Back in the days of the Cyberpunk-Humanist Wars, I was pretty clearly identified as a humanist--a class enemy. I wasn't in Chairman Bruce's shortlist of the Movement (the term he preferred) or in his Mirrorshades anthology, which cast a much wider net. So that settled that.
Except that with the passing years, the definitions of cyberpunk have gotten vaguer and, more and more, I find myself listed as having been one.
Most recently, Mark Everglade, author of the novel Hemispheres: A Cyberpunk Dystopian, among other works, interviewed me about my novel Vacuum Flowers and about what the cyberpunk culture was like back in the day.
Here's how the interview begins:
Mark: Cyberpunk had been declared dead by Bruce Sterling in 1986 due to what Bruce Bethke called a lack of continued originality, as publishers and fans forced cyberpunk into repetitive and pedantic tropes (paraphrased). Vacuum Flowers was published in 1987, although you’ve stated you didn’t intend for it to be a full cyberpunk book and really wanted to stress its space opera side. You’ve also stated in the past that cyberpunk fans weren’t particularly warm to the book. What was the overall cyberpunk atmosphere like at that time in the publishing industry and among consumers?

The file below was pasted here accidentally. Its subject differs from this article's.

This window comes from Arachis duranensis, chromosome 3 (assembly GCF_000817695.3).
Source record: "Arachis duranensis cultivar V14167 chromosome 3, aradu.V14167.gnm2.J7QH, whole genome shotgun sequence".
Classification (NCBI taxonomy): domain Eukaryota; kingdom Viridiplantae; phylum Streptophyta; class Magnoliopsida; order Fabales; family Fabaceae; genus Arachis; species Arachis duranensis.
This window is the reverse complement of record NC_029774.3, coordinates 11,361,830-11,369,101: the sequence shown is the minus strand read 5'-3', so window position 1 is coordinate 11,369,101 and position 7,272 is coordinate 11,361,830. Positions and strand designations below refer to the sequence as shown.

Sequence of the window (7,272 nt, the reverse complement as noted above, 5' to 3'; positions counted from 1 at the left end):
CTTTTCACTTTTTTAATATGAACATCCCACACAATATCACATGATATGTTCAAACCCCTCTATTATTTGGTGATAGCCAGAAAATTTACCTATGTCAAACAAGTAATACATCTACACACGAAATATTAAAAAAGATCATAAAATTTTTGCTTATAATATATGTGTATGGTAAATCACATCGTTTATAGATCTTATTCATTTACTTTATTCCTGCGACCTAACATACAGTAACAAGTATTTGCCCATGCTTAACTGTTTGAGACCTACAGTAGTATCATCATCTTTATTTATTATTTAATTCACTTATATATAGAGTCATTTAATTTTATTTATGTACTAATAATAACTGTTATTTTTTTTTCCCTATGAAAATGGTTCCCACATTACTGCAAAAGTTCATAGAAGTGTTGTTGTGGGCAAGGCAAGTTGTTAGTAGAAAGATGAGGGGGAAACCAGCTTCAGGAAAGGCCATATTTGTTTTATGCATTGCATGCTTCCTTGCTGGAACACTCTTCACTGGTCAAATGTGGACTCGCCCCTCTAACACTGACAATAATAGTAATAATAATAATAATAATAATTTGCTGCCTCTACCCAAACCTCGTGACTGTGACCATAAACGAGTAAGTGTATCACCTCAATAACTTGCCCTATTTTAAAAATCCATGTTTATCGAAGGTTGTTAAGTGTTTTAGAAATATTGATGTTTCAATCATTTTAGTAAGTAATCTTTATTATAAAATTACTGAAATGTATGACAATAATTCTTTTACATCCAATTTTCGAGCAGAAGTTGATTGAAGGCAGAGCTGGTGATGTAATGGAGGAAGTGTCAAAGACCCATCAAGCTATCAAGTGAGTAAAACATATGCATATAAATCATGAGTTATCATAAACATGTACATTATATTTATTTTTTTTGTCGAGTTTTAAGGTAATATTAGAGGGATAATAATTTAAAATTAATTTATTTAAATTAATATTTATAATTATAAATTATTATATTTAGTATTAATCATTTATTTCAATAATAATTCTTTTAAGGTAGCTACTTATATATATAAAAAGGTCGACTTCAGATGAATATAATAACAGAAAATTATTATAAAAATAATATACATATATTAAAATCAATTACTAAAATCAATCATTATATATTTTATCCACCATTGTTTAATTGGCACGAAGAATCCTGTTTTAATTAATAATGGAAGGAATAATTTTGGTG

Michael: Let’s start with the observation that it was a phenomenon whose time had come. In retrospect, there were a lot of writers (some unlikely) trying to invent cyberpunk before William Gibson succeeded with stories like “Johnny Mnemonic” and “Burning Chrome” and then codified it with Neuromancer. ..
You can find the intro page about Vacuum Flowers by going to:
(Forgive me for not formatting this as a link; the new Blogger interface is not exactly intuitive.) Those who are already familiar with the novel can scroll down to the bottom of the page to find the button for the interview itself.